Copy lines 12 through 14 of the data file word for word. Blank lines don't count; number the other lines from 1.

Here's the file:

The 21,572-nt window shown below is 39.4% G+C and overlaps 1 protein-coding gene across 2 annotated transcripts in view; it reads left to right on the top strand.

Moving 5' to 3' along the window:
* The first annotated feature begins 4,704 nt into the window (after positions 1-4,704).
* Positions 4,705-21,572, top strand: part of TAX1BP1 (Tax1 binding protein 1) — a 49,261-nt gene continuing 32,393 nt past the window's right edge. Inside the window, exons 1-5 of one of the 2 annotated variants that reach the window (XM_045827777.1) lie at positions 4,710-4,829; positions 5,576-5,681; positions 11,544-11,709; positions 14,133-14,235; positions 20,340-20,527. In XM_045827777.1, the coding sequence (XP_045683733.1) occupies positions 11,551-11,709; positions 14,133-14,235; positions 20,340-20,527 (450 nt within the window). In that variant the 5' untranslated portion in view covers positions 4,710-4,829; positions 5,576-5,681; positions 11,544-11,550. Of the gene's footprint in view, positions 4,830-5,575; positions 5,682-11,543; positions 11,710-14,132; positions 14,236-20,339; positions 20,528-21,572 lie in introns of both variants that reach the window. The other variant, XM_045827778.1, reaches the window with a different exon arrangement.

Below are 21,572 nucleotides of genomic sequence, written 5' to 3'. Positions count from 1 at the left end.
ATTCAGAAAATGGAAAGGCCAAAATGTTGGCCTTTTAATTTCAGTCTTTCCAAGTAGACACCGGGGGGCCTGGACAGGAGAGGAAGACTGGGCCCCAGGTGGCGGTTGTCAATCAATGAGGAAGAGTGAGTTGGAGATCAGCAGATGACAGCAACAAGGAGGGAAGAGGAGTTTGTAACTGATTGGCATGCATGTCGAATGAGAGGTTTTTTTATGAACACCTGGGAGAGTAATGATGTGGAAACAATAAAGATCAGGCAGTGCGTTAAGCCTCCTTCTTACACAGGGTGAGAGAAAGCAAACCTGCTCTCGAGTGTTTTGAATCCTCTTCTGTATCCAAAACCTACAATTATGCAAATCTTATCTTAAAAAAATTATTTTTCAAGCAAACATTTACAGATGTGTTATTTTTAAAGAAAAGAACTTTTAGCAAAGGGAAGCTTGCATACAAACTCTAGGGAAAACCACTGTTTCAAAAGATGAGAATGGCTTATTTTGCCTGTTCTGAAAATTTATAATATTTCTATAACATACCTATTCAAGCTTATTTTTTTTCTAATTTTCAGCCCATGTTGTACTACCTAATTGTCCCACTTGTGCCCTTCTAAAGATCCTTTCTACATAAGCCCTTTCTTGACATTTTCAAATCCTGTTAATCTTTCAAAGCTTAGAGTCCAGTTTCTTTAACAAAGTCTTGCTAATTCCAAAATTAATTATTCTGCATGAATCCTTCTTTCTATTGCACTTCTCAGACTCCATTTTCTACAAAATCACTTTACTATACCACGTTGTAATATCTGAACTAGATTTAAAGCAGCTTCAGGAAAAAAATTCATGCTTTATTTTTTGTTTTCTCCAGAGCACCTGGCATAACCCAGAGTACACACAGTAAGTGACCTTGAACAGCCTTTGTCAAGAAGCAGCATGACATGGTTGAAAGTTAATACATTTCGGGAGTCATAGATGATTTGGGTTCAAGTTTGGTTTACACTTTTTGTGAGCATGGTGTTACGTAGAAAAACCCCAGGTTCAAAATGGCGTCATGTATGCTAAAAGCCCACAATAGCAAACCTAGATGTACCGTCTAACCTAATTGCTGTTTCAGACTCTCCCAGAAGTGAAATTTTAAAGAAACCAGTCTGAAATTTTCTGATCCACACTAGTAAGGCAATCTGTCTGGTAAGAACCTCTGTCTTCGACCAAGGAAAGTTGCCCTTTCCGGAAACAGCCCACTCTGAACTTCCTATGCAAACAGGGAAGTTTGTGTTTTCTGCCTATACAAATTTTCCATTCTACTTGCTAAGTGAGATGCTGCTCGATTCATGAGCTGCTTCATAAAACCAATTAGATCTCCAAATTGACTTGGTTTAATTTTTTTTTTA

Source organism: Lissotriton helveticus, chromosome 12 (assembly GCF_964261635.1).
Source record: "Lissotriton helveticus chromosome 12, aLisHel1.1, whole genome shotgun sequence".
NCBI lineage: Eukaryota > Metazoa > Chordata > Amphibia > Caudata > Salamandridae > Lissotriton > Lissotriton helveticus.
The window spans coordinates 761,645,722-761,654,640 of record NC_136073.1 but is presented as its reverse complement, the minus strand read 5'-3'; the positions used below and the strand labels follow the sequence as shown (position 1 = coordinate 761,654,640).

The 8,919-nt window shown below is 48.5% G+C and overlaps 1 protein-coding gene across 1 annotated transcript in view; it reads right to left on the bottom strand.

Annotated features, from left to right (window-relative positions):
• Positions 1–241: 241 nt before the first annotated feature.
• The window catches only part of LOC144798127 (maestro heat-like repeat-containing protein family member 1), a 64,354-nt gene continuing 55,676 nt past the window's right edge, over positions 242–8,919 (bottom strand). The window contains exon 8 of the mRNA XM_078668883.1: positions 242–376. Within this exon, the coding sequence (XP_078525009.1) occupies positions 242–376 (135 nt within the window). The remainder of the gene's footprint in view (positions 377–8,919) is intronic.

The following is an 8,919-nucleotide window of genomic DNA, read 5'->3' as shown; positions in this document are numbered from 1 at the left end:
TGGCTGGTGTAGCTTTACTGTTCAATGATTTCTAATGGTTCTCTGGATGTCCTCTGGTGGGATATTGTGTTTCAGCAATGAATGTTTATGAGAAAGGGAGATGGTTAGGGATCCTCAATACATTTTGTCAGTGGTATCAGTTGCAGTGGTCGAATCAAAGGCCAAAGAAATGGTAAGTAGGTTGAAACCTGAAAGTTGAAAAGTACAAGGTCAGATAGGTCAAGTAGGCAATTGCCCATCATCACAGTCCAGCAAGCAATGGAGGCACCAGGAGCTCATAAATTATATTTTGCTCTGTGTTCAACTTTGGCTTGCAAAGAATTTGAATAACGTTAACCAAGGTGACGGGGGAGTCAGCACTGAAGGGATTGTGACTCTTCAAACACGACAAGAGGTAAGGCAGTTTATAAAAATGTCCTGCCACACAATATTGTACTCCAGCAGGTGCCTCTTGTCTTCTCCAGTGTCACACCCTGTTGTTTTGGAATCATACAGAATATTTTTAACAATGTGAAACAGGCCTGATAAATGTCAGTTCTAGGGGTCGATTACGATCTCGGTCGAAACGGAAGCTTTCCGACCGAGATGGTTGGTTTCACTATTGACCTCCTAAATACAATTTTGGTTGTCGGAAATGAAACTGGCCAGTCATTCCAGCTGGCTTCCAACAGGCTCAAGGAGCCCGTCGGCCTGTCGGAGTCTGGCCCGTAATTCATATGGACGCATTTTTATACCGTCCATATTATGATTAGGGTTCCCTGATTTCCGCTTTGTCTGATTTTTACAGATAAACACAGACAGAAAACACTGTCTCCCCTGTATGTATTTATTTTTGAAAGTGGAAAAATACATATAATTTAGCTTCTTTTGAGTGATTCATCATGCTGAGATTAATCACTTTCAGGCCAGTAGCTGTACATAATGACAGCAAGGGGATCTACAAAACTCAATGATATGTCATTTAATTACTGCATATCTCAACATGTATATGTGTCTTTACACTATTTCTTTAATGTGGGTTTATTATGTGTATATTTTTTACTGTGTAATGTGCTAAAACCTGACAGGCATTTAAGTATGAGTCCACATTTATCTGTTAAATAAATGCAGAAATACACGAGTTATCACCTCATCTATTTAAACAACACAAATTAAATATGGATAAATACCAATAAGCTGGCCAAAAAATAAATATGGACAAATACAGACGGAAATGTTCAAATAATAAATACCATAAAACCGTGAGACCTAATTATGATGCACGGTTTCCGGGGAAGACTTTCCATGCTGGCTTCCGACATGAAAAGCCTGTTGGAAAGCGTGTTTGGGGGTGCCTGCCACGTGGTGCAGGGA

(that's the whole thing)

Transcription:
Annotated features, from left to right (window-relative positions):
• Positions 1–241: 241 nt before the first annotated feature.
• The window catches only part of LOC144798127 (maestro heat-like repeat-containing protein family member 1), a 64,354-nt gene continuing 55,676 nt past the window's right edge, over positions 242–8,919 (bottom strand). The window contains exon 8 of the mRNA XM_078668883.1: positions 242–376. Within this exon, the coding sequence (XP_078525009.1) occupies positions 242–376 (135 nt within the window). The remainder of the gene's footprint in view (positions 377–8,919) is intronic.